University President Thomas LeBlanc said officials are in “active conversations” to decide if they will require COVID-19 vaccinations for students this fall.
LeBlanc said in an interview Friday that officials have not made a final decision about requiring vaccinations this fall, but that he has met with GW’s public health leadership about the matter. A few colleges across the country, including Northeastern, Cornell and Rutgers universities, have already announced they will require COVID-19 vaccinations for students returning to campus this fall.
“We will make an announcement in a timely manner,” LeBlanc said. “But we’re still gathering data on it, and obviously, we’re working with our public health officials who are the experts.”
While officials are monitoring supply levels for the vaccine, LeBlanc said many students have been unable to receive a vaccine so far, and officials can’t require vaccines until everyone has access to them.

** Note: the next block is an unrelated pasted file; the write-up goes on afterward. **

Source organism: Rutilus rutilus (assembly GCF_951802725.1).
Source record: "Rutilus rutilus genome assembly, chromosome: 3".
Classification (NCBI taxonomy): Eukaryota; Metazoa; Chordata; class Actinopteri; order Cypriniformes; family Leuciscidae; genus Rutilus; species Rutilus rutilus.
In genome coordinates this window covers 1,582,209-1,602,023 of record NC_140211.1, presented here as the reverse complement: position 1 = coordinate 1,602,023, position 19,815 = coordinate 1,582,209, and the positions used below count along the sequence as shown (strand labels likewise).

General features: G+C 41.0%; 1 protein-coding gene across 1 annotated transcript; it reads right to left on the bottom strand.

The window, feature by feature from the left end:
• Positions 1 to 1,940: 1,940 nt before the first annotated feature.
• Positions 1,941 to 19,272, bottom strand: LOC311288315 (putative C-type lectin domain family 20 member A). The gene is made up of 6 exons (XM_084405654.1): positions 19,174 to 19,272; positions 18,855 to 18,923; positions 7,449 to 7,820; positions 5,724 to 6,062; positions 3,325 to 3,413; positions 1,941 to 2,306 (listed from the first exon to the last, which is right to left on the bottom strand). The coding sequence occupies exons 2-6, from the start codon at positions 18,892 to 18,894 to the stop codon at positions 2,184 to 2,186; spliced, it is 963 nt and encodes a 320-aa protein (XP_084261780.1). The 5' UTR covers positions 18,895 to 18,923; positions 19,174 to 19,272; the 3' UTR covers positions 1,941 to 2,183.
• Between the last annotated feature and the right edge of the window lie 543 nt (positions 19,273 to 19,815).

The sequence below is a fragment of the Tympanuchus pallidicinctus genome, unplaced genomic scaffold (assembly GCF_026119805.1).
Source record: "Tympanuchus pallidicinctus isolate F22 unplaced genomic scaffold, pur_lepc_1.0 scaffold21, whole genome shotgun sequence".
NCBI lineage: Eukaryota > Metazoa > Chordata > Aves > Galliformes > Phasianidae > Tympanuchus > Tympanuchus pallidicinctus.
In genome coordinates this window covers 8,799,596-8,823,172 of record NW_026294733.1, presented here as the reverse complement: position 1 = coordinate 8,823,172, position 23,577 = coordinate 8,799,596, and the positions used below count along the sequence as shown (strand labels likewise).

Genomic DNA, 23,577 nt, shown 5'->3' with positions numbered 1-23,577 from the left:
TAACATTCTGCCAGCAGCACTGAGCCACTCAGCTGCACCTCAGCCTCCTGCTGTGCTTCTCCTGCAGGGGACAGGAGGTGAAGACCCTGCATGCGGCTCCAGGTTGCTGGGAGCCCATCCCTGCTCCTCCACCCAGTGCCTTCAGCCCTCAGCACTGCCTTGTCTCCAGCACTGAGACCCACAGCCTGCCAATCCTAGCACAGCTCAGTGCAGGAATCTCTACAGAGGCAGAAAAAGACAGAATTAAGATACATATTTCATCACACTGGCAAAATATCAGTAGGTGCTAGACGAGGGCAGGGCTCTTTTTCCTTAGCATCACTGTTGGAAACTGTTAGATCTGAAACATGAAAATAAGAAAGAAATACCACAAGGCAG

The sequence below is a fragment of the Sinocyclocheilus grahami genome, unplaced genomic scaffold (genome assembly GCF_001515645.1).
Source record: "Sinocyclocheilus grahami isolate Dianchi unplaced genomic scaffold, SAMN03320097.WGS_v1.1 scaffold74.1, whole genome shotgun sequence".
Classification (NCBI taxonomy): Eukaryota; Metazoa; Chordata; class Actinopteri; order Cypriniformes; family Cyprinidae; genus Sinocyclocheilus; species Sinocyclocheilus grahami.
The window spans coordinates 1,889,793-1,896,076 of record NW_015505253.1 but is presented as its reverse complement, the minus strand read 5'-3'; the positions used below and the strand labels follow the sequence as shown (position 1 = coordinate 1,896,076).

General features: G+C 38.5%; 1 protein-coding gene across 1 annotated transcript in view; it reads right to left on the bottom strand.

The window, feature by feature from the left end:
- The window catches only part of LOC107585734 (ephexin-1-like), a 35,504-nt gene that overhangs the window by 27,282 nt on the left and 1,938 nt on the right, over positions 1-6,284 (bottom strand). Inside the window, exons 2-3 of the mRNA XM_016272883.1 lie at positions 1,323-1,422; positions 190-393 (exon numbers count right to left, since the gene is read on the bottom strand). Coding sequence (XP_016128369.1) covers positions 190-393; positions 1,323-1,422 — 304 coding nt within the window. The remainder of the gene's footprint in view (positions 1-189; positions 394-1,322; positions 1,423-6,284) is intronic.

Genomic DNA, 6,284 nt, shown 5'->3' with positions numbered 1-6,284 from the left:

“There’s still a lot of uncertainty,” LeBlanc said. “I mean, that’s part of the challenge. You can’t require a vaccination unless people can get it. Until you really have universal access, it’s hard to require something that they couldn’t get.”
LeBlanc said the University will develop the infrastructure to vaccinate students if Centers for Disease Control and Prevention or D.C. officials provide GW with the vaccine.
“We would build the capability to give the vaccination, order the vaccines – all of that good stuff – assuming we have the right to do it,” he said. “It’s just right now we don’t and we have no indication from either the federal government, the CDC or the District as to when that might happen.”
LeBlanc added that he has seen other universities’ decisions about the vaccine and has received questions about the matter from members of the GW community.
“I get emails asking about this,” LeBlanc said. “I got one this morning. We had a conversation about it this morning.”